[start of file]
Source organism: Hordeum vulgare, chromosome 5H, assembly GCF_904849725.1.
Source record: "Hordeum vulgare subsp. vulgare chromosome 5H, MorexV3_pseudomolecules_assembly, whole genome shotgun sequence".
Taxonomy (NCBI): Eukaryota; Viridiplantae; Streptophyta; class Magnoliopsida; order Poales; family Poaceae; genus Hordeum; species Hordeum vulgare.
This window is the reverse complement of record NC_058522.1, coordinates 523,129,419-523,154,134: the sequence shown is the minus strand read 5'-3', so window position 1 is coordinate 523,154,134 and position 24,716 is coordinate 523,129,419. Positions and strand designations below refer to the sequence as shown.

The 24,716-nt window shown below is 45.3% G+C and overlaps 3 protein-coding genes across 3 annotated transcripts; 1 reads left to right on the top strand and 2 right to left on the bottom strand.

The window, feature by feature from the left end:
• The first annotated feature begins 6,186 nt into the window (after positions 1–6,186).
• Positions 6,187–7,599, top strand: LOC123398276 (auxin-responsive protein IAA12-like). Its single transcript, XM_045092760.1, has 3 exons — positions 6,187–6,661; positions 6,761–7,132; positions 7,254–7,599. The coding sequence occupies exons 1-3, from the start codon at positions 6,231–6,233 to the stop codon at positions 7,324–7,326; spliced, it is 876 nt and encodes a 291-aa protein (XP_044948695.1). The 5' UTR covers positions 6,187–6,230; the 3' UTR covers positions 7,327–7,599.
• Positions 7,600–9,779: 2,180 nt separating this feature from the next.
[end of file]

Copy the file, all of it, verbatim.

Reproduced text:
Source organism: Hordeum vulgare, chromosome 5H, assembly GCF_904849725.1.
Source record: "Hordeum vulgare subsp. vulgare chromosome 5H, MorexV3_pseudomolecules_assembly, whole genome shotgun sequence".
Taxonomy (NCBI): Eukaryota; Viridiplantae; Streptophyta; class Magnoliopsida; order Poales; family Poaceae; genus Hordeum; species Hordeum vulgare.
This window is the reverse complement of record NC_058522.1, coordinates 523,129,419-523,154,134: the sequence shown is the minus strand read 5'-3', so window position 1 is coordinate 523,154,134 and position 24,716 is coordinate 523,129,419. Positions and strand designations below refer to the sequence as shown.

The 24,716-nt window shown below is 45.3% G+C and overlaps 3 protein-coding genes across 3 annotated transcripts; 1 reads left to right on the top strand and 2 right to left on the bottom strand.

The window, feature by feature from the left end:
• The first annotated feature begins 6,186 nt into the window (after positions 1–6,186).
• Positions 6,187–7,599, top strand: LOC123398276 (auxin-responsive protein IAA12-like). Its single transcript, XM_045092760.1, has 3 exons — positions 6,187–6,661; positions 6,761–7,132; positions 7,254–7,599. The coding sequence occupies exons 1-3, from the start codon at positions 6,231–6,233 to the stop codon at positions 7,324–7,326; spliced, it is 876 nt and encodes a 291-aa protein (XP_044948695.1). The 5' UTR covers positions 6,187–6,230; the 3' UTR covers positions 7,327–7,599.
• Positions 7,600–9,779: 2,180 nt separating this feature from the next.